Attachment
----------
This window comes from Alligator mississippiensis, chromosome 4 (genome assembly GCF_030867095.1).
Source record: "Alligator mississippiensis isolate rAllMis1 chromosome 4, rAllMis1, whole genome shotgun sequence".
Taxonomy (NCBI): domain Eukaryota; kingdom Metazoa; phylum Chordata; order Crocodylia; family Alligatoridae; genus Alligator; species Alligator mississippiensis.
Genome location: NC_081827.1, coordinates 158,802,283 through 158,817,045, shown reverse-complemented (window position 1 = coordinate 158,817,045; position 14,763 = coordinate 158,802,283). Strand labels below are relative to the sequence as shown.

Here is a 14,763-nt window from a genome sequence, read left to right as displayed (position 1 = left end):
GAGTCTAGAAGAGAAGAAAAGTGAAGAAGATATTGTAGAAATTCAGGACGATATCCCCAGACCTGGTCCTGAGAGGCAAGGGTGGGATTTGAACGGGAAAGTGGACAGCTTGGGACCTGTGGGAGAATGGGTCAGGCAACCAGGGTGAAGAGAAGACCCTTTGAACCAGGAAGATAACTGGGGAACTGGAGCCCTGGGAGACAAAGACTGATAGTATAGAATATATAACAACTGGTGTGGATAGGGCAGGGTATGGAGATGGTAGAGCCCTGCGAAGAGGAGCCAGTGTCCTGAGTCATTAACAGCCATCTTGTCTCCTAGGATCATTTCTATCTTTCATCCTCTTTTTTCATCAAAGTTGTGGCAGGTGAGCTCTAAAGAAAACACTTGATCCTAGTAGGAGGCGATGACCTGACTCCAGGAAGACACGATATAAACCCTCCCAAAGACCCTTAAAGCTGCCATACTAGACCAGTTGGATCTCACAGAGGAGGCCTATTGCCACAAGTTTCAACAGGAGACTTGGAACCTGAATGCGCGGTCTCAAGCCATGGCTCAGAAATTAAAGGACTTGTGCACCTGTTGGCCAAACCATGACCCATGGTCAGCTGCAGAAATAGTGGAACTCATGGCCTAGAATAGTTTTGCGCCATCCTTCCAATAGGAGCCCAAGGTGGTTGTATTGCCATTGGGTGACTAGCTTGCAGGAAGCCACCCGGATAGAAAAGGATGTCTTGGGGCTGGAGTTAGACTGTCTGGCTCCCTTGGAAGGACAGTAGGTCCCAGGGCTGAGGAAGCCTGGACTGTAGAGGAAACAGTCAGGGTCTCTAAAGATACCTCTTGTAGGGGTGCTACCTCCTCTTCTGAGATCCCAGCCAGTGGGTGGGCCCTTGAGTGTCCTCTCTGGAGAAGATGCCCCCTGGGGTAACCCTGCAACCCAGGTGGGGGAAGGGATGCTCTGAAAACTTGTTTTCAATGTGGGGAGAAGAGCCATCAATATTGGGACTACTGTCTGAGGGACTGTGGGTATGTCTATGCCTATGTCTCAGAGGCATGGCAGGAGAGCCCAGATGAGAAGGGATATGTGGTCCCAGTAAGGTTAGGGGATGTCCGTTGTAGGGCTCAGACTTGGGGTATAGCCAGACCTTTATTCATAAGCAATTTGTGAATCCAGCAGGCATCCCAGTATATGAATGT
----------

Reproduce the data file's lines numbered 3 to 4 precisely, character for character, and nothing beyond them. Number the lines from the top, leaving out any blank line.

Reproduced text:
Taxonomy (NCBI): domain Eukaryota; kingdom Metazoa; phylum Chordata; order Crocodylia; family Alligatoridae; genus Alligator; species Alligator mississippiensis.
Genome location: NC_081827.1, coordinates 158,802,283 through 158,817,045, shown reverse-complemented (window position 1 = coordinate 158,817,045; position 14,763 = coordinate 158,802,283). Strand labels below are relative to the sequence as shown.